Why we send clients a creative brief and why it’s important

2nd October 2017

If you don’t know the objectives, how are we suppose to? Investing time in the brief will achieve greater results!

We work with clients of all shapes and sizes, some of them have dedicated marketing teams whilst others will rely on the support of a marketing consultant or even manage it all themselves. Now, creative briefs have always been a crucial step for any design project. However, we’re finding recently that clients have either a lack of understanding for what they want / need or are just simply struggling to find time to do any work on them. Briefs can be time consuming but sometimes are a must for the success of a project. There are those projects of course where a quick chat or email will suffice, these are generally much simpler recurring projects, a branding or video job is certainly not one of those projects. Whenever we feel the information received lacks substance, or we just want a bit more clarity, we’ll send out a brief and expect the information back to be comprehensive. When a client fills out the brief and returns it, we’re not only able to quote on the project accurately but also understand the nature of project in more detail. Everyone is working from the same page and nobody is second-guessing anything. It should be viewed helpful and not a hindrance.

Below are some key points why a creative brief is crucial for the successful creation of any marketing materials, some of the information below has been extracted from ‘workfront.com’ for the benefit of this post:

You’ve probably heard this one. The work is only as good as the brief: If your brief is poor and lacks any real detail or insight then the creative won’t be great. It is our job to ask lots of questions of course, but us designers can’t design something we don’t fully understand. A good brief will detail things like the problem the client is trying to solve, the objectives and expectations. It may provide insight on what their vision is, which we’ll then be able to determine whether it’s realistic in terms of budget etc. This is where we’ll be able to add more value to the project as well, the brief should only be the starting point. We’ll endeavour to go beyond the brief so it’s in the clients interest to invest a bit of time in it. You’ll get the best from us that’s for sure. Generally when a project fails, it’s because there was little or no brief in the first place. Thankfully we can list those projects on the back of our hand.

A comprehensive brief will inevitably shorten the time it takes to turn the project around.  It’s a document that ensures clear and thorough communication at the beginning of the design process, limiting the inevitable revisions and corrections that are a natural by-product of poor planning. It will also minimise the need for countless telephone conversations or secondary meetings to discuss  the project in more depth before it’s started.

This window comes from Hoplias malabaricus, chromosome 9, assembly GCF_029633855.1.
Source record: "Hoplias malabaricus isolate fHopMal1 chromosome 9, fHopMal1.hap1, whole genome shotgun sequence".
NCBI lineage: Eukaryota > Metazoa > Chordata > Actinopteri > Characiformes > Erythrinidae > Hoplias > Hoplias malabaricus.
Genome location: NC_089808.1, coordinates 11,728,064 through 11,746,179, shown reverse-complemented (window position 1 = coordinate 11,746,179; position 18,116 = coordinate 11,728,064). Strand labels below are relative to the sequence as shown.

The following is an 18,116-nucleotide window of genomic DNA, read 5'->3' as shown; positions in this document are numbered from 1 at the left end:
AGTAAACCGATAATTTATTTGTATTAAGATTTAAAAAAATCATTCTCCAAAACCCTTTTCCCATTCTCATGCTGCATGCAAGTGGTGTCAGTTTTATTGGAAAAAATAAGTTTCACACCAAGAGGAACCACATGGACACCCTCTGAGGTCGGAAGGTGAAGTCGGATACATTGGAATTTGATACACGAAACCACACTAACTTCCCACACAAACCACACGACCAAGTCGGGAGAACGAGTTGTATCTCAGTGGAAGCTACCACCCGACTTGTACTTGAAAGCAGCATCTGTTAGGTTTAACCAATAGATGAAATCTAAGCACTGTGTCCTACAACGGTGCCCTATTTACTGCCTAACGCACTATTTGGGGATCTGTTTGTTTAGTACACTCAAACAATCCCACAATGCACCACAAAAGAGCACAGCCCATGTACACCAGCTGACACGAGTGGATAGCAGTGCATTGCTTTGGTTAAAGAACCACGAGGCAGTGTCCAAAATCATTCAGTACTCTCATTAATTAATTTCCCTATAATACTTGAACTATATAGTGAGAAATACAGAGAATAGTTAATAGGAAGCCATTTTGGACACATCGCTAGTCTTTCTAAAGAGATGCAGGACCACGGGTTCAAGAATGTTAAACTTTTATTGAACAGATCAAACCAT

The approval process will be quicker.  Unclear goals and objectives combined with vague statements like, “I’d like a really clean-looking design for this brochure,” or “we need a stand designed for an exhibition, here’s the spec” or “we want to refresh the brand because it looks out dated” are all too common.  Working with management/clients during the briefing process ensures clarity, which will reduce conflicts during the review and approval process.  And then, when a concept is produced with the ultimate business objective front of mind, presenting ideas and giving rationale on the visuals becomes easier. There is always a reason why we do something, it’s not just to look pretty but we need to firstly understand what we are doing it for.

The end product will be better and more effective. At Frost Creative we always strive to deliver effective design. There’s no point doing it if it’s not going to make a difference to our clients business or product, but to achieve this you need a well written brief. Understanding what the objectives are and what the client expectations are up front is important.

Marketing teams need to be accountable. For every project there must be an objective; be that a branding project, an exhibition, video or direct mail. Every bit of content produced these days can be tracked through a code, followed via analytics, measured through an open rate and monitored via views and downloads.  Like never before, marketing  projects must demonstrate their contribution in achieving business objectives.  A creative brief that clearly articulates those objectives serves as an anchor for us not to stray away from what is important.

Whether you work within a marketing department, or are a consultant or marketing agency you need to provide us with as much detail as possible. It is in the clients best interest to ensure they fill out a creative brief when we send one. The result is always a better, more effective piece of work. The whole process runs smoother and the client / agency relationship will inevitably be more trusted.